[51] P. T. Francis, “The Interplay of Neurotransmitters in Alzheimer’s Disease,” CNS Spectrums, Vol. 10, Suppl. 18, 2005, pp. 6-20.
[52] M. R. Farlow, “NMDA Receptor Antagonists,” Geriatrics, Vol. 59, No. 6, 2004, pp. 22-27.
[53] J. D. Rothstein, L. J. Martin and R. W. Kuncl, “Decreased Glutamate Transport by the Brain and Spinal Cord in Amyotrophic Lateral Sclerosis,” New England Journal of Medicine, Vol. 326, No. 22, 1992, pp. 1464-1468.doi:10.1056/NEJM199205283262204
[54] J. Masson, C. Sagne, M. Hamon and S. El Mestikawy, “Neurotransmitter Transporters in the Central Nervous System,” Pharmacological Reviews, Vol. 51, No. 3, 1999, pp. 439-464.
[55] J. P. Hornung, “The Human Raphe Nuclei and the Serotonergic System,” Journal of Chemical Neuroanatomy, Vol. 26, No. 4, 2003, pp. 331-343.doi:10.1016/j.jchemneu.2003.10.002
[56] R. Mossner, A. Schmitt, Y. Syagailo, M. Gerlach, P. Riederer and K. P. Lesch, “The Serotonin Transporter in Alzheimer’s and Parkinson’s Disease,” Advances in Research on Neurodegeneration, Vol. 60, 2000, pp 345-350.
[57] W. J. Geldenhuys and C. J. Van der Schyf, “Serotonin 5-HT6 Receptor Antagonists for the Treatment of Alzheimer’s Disease,” Current Topics in Medicinal Chemistry, Vol. 8, No. 12, 2008, pp. 1035-1048.doi:10.2174/156802608785161420
[58] G. Downing (Biomarkers Definitions Working Group), “Biomarkers and Surrogate Endpoints,” Clinical Pharmacology and Therapeutics, Vol. 69, No. 3, 2001, pp. 89-95.
[59] J. Lee, V. Devanarayan, U. Barrett, R. Weiner, J. Allinson, S. Fountain, S. Keller, I. Weinryb, M. Green and L. Duan, “Fit-for-Purpose Method Development and Validation for Successful Biomarker Measurement,” Pharmaceutical Research, Vol. 23, No. 2, 2006, pp. 312-328.doi:10.1007/s11095-005-9045-3
[60] N. S. M. Schoonenboom, F. E. Reesink, N. A. Verwey, M. I. Kester, C. E. Teunissen, P. M. van de Ven, Y. A. L. Pijnenburg, M. A. Blankenstein, A. J. Rozemuller, P. Scheltens and W. M. van de Flier, “Cerebrospinal Fluid Markers for Differential Dementia Diagnosis in a Large Memory Clinic Cohort,” Neurology, Vol. 78, No. 1, 2012, pp. 47-54. doi:10.1212/WNL.0b013e31823ed0f0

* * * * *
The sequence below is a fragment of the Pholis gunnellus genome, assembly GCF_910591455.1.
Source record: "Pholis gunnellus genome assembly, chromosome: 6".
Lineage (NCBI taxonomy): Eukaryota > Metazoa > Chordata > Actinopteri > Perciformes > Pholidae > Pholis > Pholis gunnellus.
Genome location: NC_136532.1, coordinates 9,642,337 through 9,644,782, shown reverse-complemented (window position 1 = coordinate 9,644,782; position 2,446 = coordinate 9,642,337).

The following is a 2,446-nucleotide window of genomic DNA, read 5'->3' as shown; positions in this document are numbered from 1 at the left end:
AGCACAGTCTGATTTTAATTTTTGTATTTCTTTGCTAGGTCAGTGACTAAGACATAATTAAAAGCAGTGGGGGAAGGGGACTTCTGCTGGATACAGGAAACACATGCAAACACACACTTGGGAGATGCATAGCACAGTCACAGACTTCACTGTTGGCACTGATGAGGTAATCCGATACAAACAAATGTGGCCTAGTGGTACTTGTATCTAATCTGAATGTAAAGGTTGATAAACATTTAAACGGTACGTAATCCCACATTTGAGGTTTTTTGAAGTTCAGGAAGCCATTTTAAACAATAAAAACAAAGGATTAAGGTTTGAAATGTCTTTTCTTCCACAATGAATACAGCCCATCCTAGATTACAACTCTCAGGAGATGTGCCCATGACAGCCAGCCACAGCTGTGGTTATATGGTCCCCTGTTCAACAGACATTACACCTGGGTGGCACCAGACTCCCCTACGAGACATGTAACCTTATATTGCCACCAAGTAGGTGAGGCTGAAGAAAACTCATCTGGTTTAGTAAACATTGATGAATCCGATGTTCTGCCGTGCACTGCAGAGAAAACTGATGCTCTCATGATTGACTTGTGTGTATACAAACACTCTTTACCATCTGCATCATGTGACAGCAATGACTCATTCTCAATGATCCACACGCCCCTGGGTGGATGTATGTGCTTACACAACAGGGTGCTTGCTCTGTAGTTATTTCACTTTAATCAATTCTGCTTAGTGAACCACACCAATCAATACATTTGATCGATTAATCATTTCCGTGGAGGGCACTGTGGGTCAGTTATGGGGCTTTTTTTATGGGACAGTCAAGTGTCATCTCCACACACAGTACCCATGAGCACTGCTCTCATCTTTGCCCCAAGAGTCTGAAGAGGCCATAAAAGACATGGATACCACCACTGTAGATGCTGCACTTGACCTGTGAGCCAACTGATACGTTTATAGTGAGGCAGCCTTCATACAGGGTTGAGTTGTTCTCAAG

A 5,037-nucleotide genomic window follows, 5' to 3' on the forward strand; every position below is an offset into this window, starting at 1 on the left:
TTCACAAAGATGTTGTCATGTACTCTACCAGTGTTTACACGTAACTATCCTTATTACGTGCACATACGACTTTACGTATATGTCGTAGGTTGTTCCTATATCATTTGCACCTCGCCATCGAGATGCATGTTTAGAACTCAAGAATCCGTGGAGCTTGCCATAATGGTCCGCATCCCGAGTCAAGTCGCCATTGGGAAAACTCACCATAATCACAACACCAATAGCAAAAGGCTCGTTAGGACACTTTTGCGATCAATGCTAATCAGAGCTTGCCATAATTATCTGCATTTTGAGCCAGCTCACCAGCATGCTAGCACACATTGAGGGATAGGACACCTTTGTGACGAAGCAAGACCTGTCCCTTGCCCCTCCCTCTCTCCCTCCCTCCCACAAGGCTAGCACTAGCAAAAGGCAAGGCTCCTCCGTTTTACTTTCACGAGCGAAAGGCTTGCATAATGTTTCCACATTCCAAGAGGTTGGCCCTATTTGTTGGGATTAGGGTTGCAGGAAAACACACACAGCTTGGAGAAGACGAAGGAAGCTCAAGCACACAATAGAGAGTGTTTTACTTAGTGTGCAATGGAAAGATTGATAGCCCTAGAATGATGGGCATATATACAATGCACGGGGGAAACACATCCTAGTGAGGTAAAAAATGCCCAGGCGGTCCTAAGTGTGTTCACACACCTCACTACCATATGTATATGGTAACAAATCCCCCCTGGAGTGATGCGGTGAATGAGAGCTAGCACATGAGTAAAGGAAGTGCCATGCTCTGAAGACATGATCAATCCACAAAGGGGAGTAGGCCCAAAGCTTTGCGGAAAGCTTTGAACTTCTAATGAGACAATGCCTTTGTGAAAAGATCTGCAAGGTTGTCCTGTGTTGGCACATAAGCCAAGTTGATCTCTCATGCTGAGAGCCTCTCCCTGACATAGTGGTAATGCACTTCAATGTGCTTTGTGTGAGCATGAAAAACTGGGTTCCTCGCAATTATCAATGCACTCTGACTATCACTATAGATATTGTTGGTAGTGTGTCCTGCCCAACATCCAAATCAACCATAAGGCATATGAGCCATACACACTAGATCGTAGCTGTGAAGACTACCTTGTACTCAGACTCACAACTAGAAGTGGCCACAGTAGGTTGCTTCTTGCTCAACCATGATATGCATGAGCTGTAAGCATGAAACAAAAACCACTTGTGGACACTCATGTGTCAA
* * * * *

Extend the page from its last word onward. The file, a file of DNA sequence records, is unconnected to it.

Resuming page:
[61] C. Humpel, “Identifying and Validating Biomarkers for Alzheimer’s Disease,” Trends in Biotechnology, Vol. 29, No. 1, 2011, pp. 26-32. doi:10.1016/j.tibtech.2010.09.007
[62] K. Buerger, E. M. Pirttila, R. Zinkowski, I. Alafuzoff, S. J. Teipel, J. DeBernardis, D. Kerkman, C. McCulloch, H. Soininen and H. Hampel, “CSF Phosphorylated Tau Protein Correlates with Neocortical Neurofibrillary Pathology in Alzheimer’s Disease,” Brain, Vol. 129, No. 11, 2006, pp. 3035-3041. doi:10.1093/brain/awl269
[63] S. Engelborghs, K. Sleegers, P. Cras, N. Brouwers, S. Serneels, E. De Leenheir, J. J. Martin, E. Vanmechelen, C. Van Broeckhoven and P. P. De Deyn, “No Association of CSF Biomarkers with APOE e4, Plaque and Tangle Burden in Definite Alzheimer’s Disease,” Brain, Vol. 130, No. 9, 2007, pp. 2320-2326. doi:10.1093/brain/awm136
[64] K. Buerger, I. Alafuzoff, M. Ewers, T. Pirttila, R. Zinkowski and H. Hampel, “No Correlation between CSF Tau Protein Phosphorylated at Threonine 181 with Neocortical Neurofibrillary Pathology in Alzheimer’s Disease,” Brain, Vol. 130, No. 10, 2007, p. e82.doi:10.1093/brain/awm140
[65] M. C. Irizarry, “Biomarkers of Alzheimer Disease in Plasma,” NeuroRX, Vol. 1, No. 2, 2004, pp. 226-234.doi:10.1602/neurorx.1.2.226
[66] N. Rosier, I. Wichart and K. A. Jellinger, “Current Clinical Neurochemical Diagnosis of Alzheimer’s Disease,” Laboratoriums Medizin, Vol. 26, No. 3-4, 2002, pp. 139-148. doi:10.1046/j.1439-0477.2002.02031.x